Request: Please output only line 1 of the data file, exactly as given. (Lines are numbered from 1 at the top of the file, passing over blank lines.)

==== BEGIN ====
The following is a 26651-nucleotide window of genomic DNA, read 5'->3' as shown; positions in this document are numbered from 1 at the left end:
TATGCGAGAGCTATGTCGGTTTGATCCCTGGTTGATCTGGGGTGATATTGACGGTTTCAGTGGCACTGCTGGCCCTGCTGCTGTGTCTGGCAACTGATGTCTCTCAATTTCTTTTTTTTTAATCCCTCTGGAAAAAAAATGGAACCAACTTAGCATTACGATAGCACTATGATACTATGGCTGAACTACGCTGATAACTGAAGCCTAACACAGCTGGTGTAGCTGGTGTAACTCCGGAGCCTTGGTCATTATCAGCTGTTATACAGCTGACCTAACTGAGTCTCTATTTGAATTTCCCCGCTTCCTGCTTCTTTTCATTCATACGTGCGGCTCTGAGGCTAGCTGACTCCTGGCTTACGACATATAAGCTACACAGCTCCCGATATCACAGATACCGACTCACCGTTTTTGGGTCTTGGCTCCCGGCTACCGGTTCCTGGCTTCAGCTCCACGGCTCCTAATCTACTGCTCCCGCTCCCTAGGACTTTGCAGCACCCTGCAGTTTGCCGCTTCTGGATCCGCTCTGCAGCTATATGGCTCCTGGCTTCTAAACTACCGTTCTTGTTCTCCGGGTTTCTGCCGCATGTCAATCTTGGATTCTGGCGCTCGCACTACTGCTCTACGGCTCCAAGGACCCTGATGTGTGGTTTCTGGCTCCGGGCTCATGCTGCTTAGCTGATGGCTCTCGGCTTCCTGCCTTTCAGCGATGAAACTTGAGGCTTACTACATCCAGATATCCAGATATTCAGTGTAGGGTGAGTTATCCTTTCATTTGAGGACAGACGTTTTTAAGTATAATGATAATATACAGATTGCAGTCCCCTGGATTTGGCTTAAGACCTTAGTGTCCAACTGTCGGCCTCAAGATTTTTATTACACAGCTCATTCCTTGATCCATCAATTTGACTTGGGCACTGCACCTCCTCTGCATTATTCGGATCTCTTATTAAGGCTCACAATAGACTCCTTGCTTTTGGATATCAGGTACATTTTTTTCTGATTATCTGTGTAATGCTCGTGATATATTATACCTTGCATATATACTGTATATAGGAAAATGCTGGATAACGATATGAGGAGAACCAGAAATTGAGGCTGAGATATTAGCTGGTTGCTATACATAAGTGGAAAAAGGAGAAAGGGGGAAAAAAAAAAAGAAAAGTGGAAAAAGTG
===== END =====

The following is a 26651-nucleotide window of genomic DNA, read 5'->3' as shown; positions in this document are numbered from 1 at the left end: